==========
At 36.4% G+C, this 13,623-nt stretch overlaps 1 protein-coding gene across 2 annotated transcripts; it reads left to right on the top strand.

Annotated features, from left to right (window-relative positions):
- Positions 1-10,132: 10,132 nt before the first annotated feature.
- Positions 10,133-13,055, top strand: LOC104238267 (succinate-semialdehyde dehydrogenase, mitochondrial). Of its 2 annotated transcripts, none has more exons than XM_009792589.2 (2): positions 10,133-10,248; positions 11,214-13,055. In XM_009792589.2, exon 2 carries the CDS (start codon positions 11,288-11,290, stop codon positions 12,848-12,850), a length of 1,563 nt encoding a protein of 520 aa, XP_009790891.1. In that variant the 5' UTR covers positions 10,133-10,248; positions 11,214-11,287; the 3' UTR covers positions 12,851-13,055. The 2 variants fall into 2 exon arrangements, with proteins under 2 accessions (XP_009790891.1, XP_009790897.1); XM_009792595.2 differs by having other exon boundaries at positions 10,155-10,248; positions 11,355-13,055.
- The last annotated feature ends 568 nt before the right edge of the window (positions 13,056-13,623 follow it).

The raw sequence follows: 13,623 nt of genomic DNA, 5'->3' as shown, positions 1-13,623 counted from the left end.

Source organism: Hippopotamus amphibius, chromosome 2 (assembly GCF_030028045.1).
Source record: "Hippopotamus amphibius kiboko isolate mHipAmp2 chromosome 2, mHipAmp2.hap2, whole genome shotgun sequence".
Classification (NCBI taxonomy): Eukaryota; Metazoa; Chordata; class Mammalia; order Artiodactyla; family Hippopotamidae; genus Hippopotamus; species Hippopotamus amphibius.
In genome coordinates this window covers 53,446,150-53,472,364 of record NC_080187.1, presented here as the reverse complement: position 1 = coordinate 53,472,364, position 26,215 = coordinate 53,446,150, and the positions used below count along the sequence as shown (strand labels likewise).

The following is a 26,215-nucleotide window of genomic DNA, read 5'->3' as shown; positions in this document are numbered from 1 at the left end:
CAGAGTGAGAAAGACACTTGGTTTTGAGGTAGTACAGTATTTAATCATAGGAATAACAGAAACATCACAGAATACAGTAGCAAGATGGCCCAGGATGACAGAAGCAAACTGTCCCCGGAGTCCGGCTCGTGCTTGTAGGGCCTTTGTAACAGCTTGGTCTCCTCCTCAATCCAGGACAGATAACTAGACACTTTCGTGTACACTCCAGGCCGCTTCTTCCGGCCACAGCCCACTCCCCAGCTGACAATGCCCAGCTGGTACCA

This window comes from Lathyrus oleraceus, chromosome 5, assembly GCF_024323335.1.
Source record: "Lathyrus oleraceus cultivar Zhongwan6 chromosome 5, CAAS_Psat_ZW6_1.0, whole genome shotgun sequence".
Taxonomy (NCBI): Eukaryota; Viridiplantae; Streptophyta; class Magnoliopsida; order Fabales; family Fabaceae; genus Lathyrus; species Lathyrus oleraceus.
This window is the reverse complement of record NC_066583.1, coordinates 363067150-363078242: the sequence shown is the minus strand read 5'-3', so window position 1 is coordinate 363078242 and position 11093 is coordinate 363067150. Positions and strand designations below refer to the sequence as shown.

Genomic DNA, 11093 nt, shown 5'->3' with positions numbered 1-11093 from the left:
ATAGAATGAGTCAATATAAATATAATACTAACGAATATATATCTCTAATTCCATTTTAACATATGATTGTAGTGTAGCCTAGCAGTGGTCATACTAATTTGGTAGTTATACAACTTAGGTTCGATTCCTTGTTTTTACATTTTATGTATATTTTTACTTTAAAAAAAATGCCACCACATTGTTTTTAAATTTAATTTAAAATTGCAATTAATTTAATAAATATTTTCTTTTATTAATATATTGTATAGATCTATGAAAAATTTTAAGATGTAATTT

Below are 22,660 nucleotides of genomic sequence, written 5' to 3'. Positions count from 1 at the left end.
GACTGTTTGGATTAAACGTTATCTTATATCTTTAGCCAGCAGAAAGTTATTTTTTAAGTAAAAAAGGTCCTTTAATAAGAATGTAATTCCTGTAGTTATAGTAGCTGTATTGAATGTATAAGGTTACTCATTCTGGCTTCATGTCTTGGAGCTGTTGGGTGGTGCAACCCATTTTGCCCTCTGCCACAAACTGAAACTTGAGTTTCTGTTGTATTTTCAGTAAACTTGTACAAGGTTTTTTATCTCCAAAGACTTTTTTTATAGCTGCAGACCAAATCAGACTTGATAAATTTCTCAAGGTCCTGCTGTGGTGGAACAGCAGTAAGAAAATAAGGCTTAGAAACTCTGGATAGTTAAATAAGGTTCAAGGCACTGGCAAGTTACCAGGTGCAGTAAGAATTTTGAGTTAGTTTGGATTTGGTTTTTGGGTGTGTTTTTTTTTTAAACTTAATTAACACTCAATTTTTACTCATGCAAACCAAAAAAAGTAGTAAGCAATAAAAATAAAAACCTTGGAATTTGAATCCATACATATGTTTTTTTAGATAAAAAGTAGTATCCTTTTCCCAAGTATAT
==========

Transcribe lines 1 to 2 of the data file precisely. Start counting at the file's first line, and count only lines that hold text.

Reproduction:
At 36.4% G+C, this 13,623-nt stretch overlaps 1 protein-coding gene across 2 annotated transcripts; it reads left to right on the top strand.

Annotated features, from left to right (window-relative positions):